A few years ago, I was given a lawn scarifier, I knew it was something to do with grass but had no idea what it was for. I decided to resort to Google to find out more information and how to use it. I was inspired at seeing all the perfect bowling green lawns, this led me on a journey to try and achieve a great lawn.  Firstly, this is how the garden looked, I wasn’t really interested in lawn care but would happily give it a cut every now and then.

Making a start

The scarifier has metal tines that rotate and can be set to high where it will act as a rake or can be lowered which will rip out all the dead and dying grass, this is called thatch. It will also remove moss. A rake can also be used for this purpose. The time to do this is when the grass is actively growing so Spring to Autumn.

Depending on the state of the grass beforehand, scarifying can have a dramatic effect on the lawn, this can make it look in a poor shape afterwards. The correct time to do this is when the grass is vigorously g so Spring to Autumn, this is to ensure speedy recovery from the damage. To assist a light application of fertilizer two weeks prior to scarifying can help the grass recover quicker.

After I had performed this task, I had several bin bags full of moss and grass and the lawn looked a sorry muddy mess. Quick to the internet! I thought I’ve killed my lawn but after reading up realised that this is what does happen and now the grass can grow back resulting in a healthier lawn. Ideally this should be performed twice a year, once in Spring and again in Autumn.


Next the aerator, this is a cylinder with solid spikes attached to it which put thousands of holes into the ground. This improves the air circulation amongst the roots, it also breaks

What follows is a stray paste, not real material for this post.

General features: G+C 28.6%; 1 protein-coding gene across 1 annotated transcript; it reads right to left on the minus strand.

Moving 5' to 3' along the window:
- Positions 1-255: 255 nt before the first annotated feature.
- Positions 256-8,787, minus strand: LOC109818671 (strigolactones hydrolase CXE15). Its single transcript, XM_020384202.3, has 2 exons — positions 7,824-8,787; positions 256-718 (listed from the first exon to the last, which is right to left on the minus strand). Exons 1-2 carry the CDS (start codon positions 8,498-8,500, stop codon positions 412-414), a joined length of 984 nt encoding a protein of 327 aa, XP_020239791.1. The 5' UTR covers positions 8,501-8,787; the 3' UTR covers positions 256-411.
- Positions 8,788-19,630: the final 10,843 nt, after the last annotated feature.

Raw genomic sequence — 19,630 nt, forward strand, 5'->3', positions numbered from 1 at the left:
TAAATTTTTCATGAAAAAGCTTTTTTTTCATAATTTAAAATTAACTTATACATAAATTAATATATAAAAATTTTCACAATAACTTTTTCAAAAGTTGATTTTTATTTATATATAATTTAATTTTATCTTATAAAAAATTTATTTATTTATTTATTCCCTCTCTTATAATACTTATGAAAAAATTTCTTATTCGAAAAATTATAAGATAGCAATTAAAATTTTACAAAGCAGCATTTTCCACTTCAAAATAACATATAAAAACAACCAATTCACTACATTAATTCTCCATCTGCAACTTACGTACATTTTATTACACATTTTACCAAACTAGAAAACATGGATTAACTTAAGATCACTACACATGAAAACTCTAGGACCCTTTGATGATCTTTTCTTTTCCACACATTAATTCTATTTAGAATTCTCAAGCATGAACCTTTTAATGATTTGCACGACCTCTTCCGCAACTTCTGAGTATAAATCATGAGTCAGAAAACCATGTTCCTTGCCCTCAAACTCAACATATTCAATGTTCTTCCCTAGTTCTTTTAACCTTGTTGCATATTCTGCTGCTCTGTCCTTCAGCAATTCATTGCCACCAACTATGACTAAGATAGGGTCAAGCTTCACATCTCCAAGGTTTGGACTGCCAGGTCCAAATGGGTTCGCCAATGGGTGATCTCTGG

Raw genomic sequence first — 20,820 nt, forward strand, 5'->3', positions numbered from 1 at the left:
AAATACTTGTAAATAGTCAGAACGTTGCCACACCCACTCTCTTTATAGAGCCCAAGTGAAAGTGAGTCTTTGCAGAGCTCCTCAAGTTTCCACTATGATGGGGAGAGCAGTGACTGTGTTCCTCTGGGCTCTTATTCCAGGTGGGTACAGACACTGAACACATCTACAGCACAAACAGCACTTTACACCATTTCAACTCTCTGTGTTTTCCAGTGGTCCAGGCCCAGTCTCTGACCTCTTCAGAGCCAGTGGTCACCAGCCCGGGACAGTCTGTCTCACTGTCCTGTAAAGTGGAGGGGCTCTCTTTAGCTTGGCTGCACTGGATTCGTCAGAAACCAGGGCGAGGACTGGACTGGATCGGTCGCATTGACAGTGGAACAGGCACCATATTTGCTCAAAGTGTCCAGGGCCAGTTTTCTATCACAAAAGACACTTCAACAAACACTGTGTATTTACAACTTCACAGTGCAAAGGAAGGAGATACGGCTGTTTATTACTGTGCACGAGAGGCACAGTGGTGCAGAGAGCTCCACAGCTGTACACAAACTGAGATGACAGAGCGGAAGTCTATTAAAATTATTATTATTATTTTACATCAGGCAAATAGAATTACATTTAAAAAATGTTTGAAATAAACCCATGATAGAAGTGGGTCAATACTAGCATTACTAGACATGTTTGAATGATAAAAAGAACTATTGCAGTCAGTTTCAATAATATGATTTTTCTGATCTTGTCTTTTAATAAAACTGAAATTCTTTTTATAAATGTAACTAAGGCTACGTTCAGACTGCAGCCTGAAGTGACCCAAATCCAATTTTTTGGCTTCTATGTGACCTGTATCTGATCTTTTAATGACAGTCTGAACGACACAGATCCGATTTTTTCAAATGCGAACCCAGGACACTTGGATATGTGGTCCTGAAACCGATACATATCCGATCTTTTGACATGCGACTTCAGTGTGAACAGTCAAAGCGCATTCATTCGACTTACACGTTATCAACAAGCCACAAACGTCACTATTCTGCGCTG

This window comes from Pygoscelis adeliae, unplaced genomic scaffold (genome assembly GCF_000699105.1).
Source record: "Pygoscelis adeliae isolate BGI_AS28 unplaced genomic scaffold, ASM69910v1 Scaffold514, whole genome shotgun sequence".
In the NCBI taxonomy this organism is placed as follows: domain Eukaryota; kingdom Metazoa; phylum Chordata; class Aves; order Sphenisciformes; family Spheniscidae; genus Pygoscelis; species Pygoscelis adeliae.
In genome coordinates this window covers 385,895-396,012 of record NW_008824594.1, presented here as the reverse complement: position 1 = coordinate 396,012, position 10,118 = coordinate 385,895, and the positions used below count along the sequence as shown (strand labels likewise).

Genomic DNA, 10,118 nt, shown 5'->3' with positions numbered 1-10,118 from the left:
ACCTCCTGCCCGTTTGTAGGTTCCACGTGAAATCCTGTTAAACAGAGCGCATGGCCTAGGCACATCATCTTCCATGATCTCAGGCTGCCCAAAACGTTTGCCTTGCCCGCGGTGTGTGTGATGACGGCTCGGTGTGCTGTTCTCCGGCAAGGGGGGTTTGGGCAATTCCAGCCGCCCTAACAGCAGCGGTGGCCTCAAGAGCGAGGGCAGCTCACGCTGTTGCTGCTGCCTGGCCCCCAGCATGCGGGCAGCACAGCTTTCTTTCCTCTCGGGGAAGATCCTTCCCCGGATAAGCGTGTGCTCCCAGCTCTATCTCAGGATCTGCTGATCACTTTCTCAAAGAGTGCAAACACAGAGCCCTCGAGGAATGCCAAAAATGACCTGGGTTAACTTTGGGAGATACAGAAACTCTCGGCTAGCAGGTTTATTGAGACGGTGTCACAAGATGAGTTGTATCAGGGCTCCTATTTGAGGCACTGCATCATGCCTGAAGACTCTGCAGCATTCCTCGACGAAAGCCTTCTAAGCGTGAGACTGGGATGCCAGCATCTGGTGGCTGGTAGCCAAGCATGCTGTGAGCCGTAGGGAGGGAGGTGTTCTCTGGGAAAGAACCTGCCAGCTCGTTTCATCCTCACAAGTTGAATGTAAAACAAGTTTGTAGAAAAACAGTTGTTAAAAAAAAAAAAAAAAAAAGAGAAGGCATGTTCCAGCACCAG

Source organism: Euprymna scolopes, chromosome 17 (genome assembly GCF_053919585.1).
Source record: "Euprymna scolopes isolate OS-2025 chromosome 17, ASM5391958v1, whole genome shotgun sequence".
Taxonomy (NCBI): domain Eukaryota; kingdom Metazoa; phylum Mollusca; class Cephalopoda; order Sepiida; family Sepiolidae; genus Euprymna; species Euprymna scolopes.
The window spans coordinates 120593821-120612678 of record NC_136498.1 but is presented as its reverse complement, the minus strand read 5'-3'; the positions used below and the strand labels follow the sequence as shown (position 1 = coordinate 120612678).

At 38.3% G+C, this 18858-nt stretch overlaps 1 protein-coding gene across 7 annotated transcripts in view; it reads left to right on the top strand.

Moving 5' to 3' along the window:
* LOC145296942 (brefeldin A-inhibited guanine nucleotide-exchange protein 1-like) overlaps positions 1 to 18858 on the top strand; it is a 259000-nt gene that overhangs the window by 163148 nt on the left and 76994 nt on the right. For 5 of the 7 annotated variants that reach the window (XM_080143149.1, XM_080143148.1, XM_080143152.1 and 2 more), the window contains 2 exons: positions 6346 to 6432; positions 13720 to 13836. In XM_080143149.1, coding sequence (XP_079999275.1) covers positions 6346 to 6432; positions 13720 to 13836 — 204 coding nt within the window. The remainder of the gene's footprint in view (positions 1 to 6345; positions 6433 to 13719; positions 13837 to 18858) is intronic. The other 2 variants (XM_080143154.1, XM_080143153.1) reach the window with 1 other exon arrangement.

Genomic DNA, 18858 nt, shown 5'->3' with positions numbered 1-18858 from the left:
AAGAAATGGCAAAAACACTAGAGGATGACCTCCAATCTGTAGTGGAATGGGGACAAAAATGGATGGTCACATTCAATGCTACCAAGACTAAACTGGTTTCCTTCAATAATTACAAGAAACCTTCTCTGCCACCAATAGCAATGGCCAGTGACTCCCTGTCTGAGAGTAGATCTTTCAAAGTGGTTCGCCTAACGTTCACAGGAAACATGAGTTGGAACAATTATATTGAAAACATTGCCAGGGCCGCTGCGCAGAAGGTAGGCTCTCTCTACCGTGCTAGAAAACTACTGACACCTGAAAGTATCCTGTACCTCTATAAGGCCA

up the soil easing compaction so the roots can grow easier. This is beneficial for growth and general plant development. It’s a bit of a back breaking, laborious task and ideally it should be done once a month during the growing season.

Those pesky weeds

Time to kill those weeds, again the best time is Spring and Autumn these are the main times for lawn care. To do this I apply a selective weed killer, this is different to your round-up type killers which kill everything. I apply this over the entire lawn at the start of the growing season and again if needed perhaps in July if there are any weeds still showing.


For a truly ornamental lawn, top-dressing should be carried out. In the Autumn I applied 1 Ton of top-dressing to the grass, this was a mix of 80% sand and 20% soil, this is done to improve the properties of the root zone (were the grass roots are) and to level the lawn by filling in small dips. I firstly roughly worked out where each bag was going to go by placing them all over the lawn. Next I used a wide stiff sweeping brush, I worked the top dressing into the grass, making sure I didn’t cover the blades of the grass as this would kill it.

More Aeration